If we had been doing this for the past 30 years, we would be in a very different place. For me, it’s not a sudden shift, but I’m very glad that the industry as a whole has really changed, you know, I feel like it’s changing so dramatically now and it’s great that I don’t feel alone. I feel hopeful, and I feel very optimistic.
Rachel Owens, 34, is a corporate architect Buckley Gray 2 days, which has offices in Shoreditch, Bristol and Madrid, is here with ACAN. She’s been in the practice for five years, and has been Head of Sustainability for the past year and a half.
“We advocate a number of things,” she told AJ. We want a carbon-neutral built environment. We want an ecological transformation and renewal, and we want a cultural transformation, too.
Owens said ACAN is working hard to spread knowledge about circular economies, natural materials and retrofitting within the profession – but he insisted we really need government to act more quickly. So we’re calling for regulation of embodied carbon in particular, and also a national strategy for retrofitting by the government.
The architecture and construction industry “needs to understand that it has tremendous power,” Owens said, adding: “Each of us who work in the built environment has a huge responsibility, but we can also make a huge difference. And part of that is about improving your skills in speaking to your clients.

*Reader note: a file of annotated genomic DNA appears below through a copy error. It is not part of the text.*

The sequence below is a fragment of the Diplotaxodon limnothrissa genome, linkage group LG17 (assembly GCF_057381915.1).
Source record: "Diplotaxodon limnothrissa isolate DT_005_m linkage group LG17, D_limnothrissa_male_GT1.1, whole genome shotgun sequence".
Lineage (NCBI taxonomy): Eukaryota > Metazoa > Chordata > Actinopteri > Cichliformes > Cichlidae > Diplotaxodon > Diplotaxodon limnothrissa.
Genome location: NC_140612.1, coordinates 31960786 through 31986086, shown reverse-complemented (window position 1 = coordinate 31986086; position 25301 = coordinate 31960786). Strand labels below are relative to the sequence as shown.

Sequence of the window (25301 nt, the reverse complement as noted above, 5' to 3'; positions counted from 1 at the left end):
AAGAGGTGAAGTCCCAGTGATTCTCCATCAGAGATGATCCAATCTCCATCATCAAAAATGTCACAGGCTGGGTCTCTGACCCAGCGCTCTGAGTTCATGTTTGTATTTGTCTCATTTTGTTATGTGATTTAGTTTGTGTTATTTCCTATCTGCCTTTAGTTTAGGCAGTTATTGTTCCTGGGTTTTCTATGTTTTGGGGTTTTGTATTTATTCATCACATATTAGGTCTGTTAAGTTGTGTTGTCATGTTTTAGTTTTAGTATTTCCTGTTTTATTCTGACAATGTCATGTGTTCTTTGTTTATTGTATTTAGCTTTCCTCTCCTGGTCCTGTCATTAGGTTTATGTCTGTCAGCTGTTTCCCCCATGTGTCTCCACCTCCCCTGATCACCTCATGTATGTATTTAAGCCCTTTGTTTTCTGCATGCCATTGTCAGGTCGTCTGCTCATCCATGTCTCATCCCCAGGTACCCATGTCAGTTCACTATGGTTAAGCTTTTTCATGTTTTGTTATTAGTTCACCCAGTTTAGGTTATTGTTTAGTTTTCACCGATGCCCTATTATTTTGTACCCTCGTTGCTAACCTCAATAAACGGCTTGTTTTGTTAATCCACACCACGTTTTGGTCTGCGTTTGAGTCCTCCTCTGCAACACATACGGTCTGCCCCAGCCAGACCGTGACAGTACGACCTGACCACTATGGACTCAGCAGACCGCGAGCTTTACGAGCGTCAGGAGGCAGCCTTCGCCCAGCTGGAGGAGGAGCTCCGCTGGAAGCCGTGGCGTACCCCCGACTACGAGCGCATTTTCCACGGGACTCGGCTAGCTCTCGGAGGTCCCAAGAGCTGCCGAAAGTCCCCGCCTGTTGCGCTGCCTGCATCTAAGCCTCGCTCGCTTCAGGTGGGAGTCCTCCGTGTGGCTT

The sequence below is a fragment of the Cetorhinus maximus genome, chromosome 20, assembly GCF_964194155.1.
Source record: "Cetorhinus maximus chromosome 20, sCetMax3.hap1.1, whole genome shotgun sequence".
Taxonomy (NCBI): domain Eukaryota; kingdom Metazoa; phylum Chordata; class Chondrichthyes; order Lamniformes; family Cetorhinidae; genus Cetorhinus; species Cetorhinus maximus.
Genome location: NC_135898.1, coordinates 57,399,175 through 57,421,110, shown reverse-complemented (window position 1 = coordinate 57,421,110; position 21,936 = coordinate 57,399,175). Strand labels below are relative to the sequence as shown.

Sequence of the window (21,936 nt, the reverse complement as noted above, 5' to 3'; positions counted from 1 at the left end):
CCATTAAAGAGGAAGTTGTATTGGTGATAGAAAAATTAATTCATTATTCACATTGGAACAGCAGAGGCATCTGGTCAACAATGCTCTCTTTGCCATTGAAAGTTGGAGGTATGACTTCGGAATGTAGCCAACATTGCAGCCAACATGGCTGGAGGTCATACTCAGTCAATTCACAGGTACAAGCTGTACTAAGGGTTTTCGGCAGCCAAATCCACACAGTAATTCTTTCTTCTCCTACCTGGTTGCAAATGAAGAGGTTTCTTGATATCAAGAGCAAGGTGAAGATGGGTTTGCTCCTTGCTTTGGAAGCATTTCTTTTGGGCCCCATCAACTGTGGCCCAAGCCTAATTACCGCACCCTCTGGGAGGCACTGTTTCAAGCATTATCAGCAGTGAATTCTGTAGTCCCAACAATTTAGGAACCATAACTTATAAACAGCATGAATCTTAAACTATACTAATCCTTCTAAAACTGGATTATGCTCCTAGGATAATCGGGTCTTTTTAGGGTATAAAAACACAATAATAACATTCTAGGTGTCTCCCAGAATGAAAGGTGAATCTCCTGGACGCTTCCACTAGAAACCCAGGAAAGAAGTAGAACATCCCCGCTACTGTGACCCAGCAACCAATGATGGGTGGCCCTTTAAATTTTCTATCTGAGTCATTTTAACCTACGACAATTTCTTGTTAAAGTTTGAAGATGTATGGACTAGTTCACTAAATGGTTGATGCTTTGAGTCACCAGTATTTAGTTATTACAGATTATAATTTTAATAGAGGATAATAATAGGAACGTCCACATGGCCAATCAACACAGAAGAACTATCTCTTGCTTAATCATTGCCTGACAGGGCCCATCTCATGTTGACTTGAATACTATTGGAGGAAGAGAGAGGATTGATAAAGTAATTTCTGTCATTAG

“But the other part is about trying to get government to do more – and it’s these twin things that people in the built environment need to start doing more seriously.”
Brigitte Clements, 40, runs her own clinic, LOKI architecture In Primrose Hill, here with ACAN. She told AJ: ‘We’re advocating a lot of retrofitting focus. been lost [around] 50,000 buildings a year are only demolished.
I had a project last year where I kept part of the house, rather than demolish it, and it cost me £40,000 as a developer. This is a personal blow, it doesn’t make sense, and it needs to change.
The government needs to accompany us towards a better future
Many architecture and construction firms are taking the lead, Clements said, but she called on the government to take the lead and “escort us towards a better future,” accusing policymakers of “putting profits into the hands of those who are already demolishing buildings.” “.
“We need some smart policy changes – provisions in planning to help practitioners do the right thing,” she added.
However, Clements, who is “very optimistic” about the industry’s green future, noted that since the first XR protests in 2019, the movement has grown to include “ordinary people” as well as radical activists.
Until a few years ago, when I was doing a project focused on embodied carbon, no one was really talking about it. But now, it’s on everyone’s lips. So there is a huge shift in knowledge.
Matthew Clube told AJ outside the DLHUC: “The financial condition of the retrofit has to stand out on its own. [The government] Needs to abolish VAT. Although there are some inscriptions on the wall when installing and so on, they should be comprehensive in everything.
And we need to start calculating embodied carbon. About 60 percent of the carbon in a building comes from the construction phase. It’s crazy that we don’t do anything about it.